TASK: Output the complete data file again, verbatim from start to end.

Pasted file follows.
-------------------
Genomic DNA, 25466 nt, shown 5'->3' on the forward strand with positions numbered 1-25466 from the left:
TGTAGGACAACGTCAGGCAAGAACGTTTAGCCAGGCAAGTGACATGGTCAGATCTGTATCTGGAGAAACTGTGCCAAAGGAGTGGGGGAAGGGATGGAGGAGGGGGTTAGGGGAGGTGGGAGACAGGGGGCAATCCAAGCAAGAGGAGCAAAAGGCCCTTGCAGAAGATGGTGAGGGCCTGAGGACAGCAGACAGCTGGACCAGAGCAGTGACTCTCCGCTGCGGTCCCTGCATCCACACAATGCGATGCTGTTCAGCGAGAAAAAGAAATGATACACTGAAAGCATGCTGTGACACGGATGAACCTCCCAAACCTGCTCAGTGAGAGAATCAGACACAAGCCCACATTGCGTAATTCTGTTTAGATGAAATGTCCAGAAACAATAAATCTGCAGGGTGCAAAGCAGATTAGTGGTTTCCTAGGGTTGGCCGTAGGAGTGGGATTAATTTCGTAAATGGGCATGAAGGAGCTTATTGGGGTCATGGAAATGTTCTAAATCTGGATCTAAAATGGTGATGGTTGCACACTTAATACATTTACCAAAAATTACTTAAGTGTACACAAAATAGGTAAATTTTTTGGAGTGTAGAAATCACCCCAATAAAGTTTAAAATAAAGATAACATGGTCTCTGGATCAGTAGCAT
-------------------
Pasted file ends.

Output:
Genomic DNA, 25466 nt, shown 5'->3' on the forward strand with positions numbered 1-25466 from the left:
TGTAGGACAACGTCAGGCAAGAACGTTTAGCCAGGCAAGTGACATGGTCAGATCTGTATCTGGAGAAACTGTGCCAAAGGAGTGGGGGAAGGGATGGAGGAGGGGGTTAGGGGAGGTGGGAGACAGGGGGCAATCCAAGCAAGAGGAGCAAAAGGCCCTTGCAGAAGATGGTGAGGGCCTGAGGACAGCAGACAGCTGGACCAGAGCAGTGACTCTCCGCTGCGGTCCCTGCATCCACACAATGCGATGCTGTTCAGCGAGAAAAAGAAATGATACACTGAAAGCATGCTGTGACACGGATGAACCTCCCAAACCTGCTCAGTGAGAGAATCAGACACAAGCCCACATTGCGTAATTCTGTTTAGATGAAATGTCCAGAAACAATAAATCTGCAGGGTGCAAAGCAGATTAGTGGTTTCCTAGGGTTGGCCGTAGGAGTGGGATTAATTTCGTAAATGGGCATGAAGGAGCTTATTGGGGTCATGGAAATGTTCTAAATCTGGATCTAAAATGGTGATGGTTGCACACTTAATACATTTACCAAAAATTACTTAAGTGTACACAAAATAGGTAAATTTTTTGGAGTGTAGAAATCACCCCAATAAAGTTTAAAATAAAGATAACATGGTCTCTGGATCAGTAGCAT